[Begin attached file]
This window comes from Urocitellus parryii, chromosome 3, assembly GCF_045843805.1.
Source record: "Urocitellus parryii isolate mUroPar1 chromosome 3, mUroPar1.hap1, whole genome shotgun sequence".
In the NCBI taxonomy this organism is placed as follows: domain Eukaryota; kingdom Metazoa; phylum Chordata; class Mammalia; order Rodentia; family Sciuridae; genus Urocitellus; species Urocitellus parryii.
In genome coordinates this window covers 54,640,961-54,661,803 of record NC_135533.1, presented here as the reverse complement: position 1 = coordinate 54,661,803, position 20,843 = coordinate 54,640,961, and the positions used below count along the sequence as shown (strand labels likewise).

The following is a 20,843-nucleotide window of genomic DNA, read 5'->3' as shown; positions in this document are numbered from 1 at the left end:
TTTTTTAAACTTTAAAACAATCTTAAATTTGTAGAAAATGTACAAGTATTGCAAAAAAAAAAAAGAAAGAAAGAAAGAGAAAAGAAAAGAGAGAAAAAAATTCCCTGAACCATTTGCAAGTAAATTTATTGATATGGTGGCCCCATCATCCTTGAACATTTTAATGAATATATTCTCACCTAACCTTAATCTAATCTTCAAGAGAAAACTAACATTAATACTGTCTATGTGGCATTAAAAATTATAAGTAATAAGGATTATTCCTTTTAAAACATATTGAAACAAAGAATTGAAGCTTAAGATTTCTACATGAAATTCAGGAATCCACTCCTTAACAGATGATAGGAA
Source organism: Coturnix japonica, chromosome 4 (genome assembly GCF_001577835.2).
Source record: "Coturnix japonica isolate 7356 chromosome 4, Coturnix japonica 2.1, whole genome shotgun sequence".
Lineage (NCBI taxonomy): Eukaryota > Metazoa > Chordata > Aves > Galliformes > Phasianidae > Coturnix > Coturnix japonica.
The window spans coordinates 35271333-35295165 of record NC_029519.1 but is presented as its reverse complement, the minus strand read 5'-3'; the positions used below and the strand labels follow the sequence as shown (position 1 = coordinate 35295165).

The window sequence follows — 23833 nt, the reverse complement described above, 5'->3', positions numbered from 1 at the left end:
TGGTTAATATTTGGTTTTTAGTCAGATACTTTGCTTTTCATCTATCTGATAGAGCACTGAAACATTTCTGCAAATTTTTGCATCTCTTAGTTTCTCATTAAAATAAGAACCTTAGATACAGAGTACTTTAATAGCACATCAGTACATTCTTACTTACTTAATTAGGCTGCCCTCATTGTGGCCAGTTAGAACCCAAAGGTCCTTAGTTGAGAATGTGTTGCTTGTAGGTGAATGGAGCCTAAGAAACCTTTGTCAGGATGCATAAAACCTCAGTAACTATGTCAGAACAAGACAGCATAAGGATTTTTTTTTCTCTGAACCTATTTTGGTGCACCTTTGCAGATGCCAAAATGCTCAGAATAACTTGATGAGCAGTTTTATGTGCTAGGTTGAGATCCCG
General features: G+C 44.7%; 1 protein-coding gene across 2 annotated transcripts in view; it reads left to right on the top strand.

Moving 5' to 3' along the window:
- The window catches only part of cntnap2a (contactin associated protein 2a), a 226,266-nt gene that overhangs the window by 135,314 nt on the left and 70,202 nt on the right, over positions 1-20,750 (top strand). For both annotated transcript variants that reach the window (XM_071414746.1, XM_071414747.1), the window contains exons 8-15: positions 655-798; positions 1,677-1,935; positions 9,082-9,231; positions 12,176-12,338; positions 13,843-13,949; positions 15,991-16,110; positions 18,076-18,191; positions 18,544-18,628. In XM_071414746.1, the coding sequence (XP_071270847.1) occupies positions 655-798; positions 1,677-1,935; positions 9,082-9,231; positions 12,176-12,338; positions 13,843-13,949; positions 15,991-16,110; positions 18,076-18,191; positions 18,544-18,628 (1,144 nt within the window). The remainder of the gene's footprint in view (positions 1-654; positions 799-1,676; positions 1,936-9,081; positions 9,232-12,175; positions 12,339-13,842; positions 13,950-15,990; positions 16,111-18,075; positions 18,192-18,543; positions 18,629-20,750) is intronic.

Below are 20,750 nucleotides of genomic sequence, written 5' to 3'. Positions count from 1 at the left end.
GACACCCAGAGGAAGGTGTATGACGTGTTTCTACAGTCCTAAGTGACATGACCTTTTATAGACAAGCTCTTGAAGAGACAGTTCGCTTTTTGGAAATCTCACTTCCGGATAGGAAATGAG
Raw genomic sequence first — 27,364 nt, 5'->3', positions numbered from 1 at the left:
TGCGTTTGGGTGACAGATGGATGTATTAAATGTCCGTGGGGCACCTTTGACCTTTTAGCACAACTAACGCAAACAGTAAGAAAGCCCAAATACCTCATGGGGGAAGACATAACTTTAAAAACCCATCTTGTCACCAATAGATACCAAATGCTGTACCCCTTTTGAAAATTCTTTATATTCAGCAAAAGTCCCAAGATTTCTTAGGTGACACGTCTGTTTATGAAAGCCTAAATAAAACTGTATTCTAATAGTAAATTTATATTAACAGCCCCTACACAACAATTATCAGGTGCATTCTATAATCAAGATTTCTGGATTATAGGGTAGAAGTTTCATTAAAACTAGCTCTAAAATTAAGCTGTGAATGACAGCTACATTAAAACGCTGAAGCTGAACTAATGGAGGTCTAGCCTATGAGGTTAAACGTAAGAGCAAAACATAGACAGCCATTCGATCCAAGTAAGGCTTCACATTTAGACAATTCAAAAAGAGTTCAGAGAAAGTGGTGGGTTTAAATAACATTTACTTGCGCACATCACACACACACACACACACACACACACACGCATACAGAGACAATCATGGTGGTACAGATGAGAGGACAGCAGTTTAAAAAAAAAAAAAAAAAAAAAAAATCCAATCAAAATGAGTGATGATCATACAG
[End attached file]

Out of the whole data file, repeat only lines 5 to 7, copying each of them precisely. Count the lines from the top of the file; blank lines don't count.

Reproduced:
The following is a 20,843-nucleotide window of genomic DNA, read 5'->3' as shown; positions in this document are numbered from 1 at the left end:
TTTTTTAAACTTTAAAACAATCTTAAATTTGTAGAAAATGTACAAGTATTGCAAAAAAAAAAAAGAAAGAAAGAAAGAGAAAAGAAAAGAGAGAAAAAAATTCCCTGAACCATTTGCAAGTAAATTTATTGATATGGTGGCCCCATCATCCTTGAACATTTTAATGAATATATTCTCACCTAACCTTAATCTAATCTTCAAGAGAAAACTAACATTAATACTGTCTATGTGGCATTAAAAATTATAAGTAATAAGGATTATTCCTTTTAAAACATATTGAAACAAAGAATTGAAGCTTAAGATTTCTACATGAAATTCAGGAATCCACTCCTTAACAGATGATAGGAA
Source organism: Coturnix japonica, chromosome 4 (genome assembly GCF_001577835.2).